Industrialisation bringing acid rain to India

By Archi Rastogi
Published: Monday 15 October 2007

-- (Credit: SURYA SEN / CSE)there is growing evidence to believe that the incidence of acid rain is increasing in India. Many experts link the phenomenon with increasing industrialisation in the country.

On August 23, Union minister of state for environment and forest, Namo Narain Meena, informed the Rajya Sabha that the India Meteorological Department (imd) has found increasing acidity in rain samples from Pune and Nagpur. The samples were acidic with pH values less than 5--pH is a measure of the acidity or alkalinity of a solution.

imd maintains a network of Global Atmospheric Watch stations that follow World Meteorological Organization norms. It has been analysing rainwater samples from 10 locations for almost three decades. The monitoring areas are Pune, Nagpur, Allahabad, Jodhpur, Kodaikanal, Minicoy, Mohanbari, Port Blair, Srinagar and Vishakhapatnam.

A 2004 paper in the journal Environment Science and Engineering by imd scientists says pH values in rainwater has been dropping in India. The study finds a link between acid rains and the rising levels of sulphur and nitrogen compounds in the atmosphere. "The data is extensive and irrefutable," says Jayanta Sarkar, lead author and former director of air pollution unit, imd in Pune. All stations except Kodaikanal have shown a two-fold rise in sulphate concentration in the rain (see graph Bad indicators). The scientists cite the example of northeast India where oil refineries, fertiliser factories, thermal power plant and oil and gas installations release sulphate and nitrate compounds into the atmosphere, raising acid content in the rain.

There are other reasons too. In most parts of India, the alkaline dust in the atmosphere neutralises the acid content in rain. But "rainwater at Mohanbari in Assam, is more acidic in nature because the area lacks neutralising agents", says Vijay Kumar Soni of imd.
How and why Industrialisation is the prime driver of the acid rain phenomenon. Besides acid rain, experts also link changes in precipitation patterns to rapid industrialisation and urbanisation across the globe. The changes include increased rains and snowfall in northern regions, and drier conditions in tropical areas.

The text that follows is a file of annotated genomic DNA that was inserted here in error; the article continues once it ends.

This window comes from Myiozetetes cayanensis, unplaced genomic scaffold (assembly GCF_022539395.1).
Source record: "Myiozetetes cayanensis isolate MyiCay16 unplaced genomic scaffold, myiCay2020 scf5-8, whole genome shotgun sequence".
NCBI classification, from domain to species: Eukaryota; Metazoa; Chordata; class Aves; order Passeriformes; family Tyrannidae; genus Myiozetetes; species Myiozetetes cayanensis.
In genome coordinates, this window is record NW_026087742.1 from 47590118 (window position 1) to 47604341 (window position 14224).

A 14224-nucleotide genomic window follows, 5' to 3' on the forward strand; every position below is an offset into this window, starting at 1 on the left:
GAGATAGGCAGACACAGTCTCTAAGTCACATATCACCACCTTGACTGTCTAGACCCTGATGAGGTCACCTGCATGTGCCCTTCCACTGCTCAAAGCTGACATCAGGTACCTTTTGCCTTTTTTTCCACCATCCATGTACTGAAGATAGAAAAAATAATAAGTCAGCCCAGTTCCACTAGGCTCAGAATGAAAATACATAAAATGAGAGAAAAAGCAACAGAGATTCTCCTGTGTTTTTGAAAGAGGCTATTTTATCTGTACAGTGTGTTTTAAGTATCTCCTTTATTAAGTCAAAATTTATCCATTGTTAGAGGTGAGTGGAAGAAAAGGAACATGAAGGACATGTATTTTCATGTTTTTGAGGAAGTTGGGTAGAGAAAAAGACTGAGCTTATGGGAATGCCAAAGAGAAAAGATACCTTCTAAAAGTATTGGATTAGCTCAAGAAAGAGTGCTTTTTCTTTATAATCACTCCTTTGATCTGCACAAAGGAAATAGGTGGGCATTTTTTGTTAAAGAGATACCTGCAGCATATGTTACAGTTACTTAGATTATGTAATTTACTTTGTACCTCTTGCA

A recent paper in Nature (Vol 448, No 7157) clearly establishes this link. Human-induced climate change in the past century has contributed to the drying observed in Mexico, Central America and northern Africa, says Canadian climate scientist Xuebin Zhang who is one of the authors. The paper says that these shifts may have had significant effects on ecosystems especially in regions that are sensitive to changes in precipitation, such as the Sahel region in northern Africa.

Acid rain has many baneful effects. It upsets chemical balance in water bodies, releasing toxic metals. This causes serious health problems to people. Acid rain also triggers leaching of important nutrients from the soil, affecting plants. When snow with acid deposit melts, higher concentration of acid gets released, affecting fish. Acid rains also cause corrosion in buildings--the Taj Mahal being a case in point.

U Kulshrestha of Indian Institute of Chemical Technology, Hyderabad points to another concern acid rain over oceans. In winter, when the wind blows from land to the oceans in South Asia, it carries effluents from India, China, Japan. The alkaline dust suspension is heavy and not carried that far. So, the rains in the Indian Ocean and the Arabian Sea and the Bay of Bengal have become acidic.

Studies show the importance to regularly monitor more places for acid rains. But the mechanism to study acid rains is at present inadequate in India. imd stations are not located in the most polluted areas in the country. The department has not yet looked into all the industrial areas. "We do not have data from these areas. The condition there will be much worse," says Sarkar.

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